ST. LOUIS • The famous poet toured his old neighborhoods. He told admirers he relaxed by reading detective stories, not serious novels. He claimed he didn't like to write.
"There are so many more pleasant things do to than writing — sun bathing, for instance," Thomas Stearns Eliot told St. Louis reporters on Jan. 16, 1933, during his first visit home in 19 years.
T.S. Eliot, 44, was having a dignified blast understating himself. He had established his reputation in 1915 with publication of "The Love Song of J. Alfred Prufrock." Seven years later, he became the pre-eminent poet of the English language with the "The Waste Land," his allusion-filled tale of cultural disillusionment after World War I that has befuddled literature students ever since. (It begins, "April is the cruellest month...")
Eliot was born in 1888 in his family's spacious home at 2635 Locust Street (now a parking lot). William Greenleaf Eliot, a leading minister in St. Louis and a founder of Washington University, was his grandather. His father, Henry Ware Eliot, ran Hydraulic Press Brick Co. His mother, Charlotte Stearns Eliot, was a social worker who wrote poetry.
The family moved to 4446 Westminster Place. Eliot attended Smith Academy, a boys' private school near Enright Avenue and Union Boulevard (closed in 1917, it became Blewett public school and now is an apartment building.)
Eliot went to Harvard University and then to Europe, commencing his long absence from St. Louis. He became a British subject in 1927.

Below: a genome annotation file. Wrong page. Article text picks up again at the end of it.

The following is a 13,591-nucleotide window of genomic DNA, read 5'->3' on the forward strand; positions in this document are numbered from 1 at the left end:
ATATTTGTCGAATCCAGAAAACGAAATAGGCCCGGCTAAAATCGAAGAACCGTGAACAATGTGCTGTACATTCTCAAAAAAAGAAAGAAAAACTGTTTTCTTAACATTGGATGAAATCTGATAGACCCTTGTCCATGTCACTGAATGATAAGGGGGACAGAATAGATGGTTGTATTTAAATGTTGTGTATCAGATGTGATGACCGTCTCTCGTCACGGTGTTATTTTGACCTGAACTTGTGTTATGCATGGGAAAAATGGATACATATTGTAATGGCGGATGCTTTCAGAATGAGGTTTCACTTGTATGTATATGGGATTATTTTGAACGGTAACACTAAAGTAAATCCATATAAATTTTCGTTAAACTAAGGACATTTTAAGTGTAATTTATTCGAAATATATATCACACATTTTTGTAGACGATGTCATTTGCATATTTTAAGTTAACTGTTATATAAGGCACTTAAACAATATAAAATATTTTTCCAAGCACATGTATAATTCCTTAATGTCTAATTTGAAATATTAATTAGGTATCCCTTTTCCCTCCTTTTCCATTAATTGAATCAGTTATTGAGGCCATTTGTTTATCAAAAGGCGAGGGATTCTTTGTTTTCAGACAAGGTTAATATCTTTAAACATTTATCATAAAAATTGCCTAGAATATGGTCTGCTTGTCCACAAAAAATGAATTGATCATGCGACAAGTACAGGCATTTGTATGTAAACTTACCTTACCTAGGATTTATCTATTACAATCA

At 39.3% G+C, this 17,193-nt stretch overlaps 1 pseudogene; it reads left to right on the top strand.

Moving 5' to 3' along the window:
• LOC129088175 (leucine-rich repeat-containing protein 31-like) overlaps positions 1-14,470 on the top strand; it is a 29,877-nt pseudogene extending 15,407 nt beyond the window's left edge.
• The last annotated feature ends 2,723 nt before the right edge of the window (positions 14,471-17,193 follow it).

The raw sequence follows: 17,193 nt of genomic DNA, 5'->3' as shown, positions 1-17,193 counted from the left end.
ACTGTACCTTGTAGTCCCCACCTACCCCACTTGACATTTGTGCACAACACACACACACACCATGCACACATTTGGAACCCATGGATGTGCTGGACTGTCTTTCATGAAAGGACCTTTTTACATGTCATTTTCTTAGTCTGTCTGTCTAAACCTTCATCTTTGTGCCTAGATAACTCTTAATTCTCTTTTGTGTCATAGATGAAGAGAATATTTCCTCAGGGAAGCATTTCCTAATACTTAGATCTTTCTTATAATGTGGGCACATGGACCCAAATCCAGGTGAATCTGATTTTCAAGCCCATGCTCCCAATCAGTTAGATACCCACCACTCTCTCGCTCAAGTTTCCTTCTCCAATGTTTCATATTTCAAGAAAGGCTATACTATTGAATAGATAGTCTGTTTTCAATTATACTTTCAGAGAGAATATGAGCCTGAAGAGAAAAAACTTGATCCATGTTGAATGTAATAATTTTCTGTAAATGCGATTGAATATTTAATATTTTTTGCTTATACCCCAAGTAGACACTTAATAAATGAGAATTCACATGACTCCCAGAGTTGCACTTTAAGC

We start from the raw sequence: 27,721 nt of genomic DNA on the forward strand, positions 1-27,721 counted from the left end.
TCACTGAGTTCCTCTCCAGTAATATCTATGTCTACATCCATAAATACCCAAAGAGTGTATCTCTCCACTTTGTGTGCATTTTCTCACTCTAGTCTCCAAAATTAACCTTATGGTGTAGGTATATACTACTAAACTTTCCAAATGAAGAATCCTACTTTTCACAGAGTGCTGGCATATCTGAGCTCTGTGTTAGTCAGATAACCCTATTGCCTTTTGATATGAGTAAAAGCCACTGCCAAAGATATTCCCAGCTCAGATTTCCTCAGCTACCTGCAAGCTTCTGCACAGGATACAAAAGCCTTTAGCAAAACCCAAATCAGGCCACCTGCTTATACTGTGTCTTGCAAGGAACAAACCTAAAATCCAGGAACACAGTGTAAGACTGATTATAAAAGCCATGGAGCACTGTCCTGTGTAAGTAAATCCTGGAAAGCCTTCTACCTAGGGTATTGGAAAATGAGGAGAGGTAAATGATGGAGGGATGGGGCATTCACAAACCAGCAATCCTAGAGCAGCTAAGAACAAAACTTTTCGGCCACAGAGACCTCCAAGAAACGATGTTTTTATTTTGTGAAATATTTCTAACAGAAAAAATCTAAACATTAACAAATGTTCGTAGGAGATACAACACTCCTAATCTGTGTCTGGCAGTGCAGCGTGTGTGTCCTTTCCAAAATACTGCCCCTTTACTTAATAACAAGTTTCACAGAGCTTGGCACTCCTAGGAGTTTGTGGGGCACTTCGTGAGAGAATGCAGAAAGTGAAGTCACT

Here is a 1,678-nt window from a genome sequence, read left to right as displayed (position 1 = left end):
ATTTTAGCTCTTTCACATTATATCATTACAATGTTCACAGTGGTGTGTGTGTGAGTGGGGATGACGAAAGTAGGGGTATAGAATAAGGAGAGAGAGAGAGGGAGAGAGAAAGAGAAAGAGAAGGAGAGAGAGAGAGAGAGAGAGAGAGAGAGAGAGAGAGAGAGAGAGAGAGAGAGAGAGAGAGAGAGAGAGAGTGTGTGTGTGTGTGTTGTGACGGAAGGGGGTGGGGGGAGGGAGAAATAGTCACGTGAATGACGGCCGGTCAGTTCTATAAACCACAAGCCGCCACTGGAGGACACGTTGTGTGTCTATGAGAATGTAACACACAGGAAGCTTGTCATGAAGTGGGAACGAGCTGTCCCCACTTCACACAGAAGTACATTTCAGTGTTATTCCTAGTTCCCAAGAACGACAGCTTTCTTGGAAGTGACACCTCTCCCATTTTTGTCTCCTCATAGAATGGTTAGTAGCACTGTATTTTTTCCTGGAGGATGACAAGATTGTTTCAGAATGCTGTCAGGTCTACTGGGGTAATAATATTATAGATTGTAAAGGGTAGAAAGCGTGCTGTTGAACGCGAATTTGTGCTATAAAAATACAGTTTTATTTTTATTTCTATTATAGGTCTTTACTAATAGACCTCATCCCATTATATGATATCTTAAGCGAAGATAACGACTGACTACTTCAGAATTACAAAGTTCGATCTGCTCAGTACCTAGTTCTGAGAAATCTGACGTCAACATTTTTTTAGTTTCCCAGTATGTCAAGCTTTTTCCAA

He returned in 1933 to lecture on William Shakespeare at Washington University. Because Eliot was a famous poet and critic, local reporters jotted down his every public utterance. Eliot said he was surprised by growth west of Forest Park, but otherwise recognized his home town.
"It is bigger and all that sort of thing, but it is still the St. Louis I knew," Eliot said in his developed British accent.
He said he never moved back from London "because I had a job there, so I stayed." Asked about the World War's influence on writers, Eliot said, "Some of them find the peace pretty terrific, too." And he said the world of poetry no longer made war over proper forms.
"You can be as free as you like without attracting much notice," he said. "You can even be free to write regular verse."
Eliot spoke to 900 people in Washington University's Graham Chapel. Using a microphone, he called it "the first time I've talked to so many people by telephone."
He departed St. Louis two days later. He returned in 1953 for Washington University's centennial celebration, when he confessed to holding guarded hope for civilization. He visited again in 1959 to speak at Mary Institute in Ladue (now Mary Institute St. Louis Country Day Academy and, like Smith, once a prep school for Washington U.) Eliot died in London on Jan. 5, 1965 at age 76.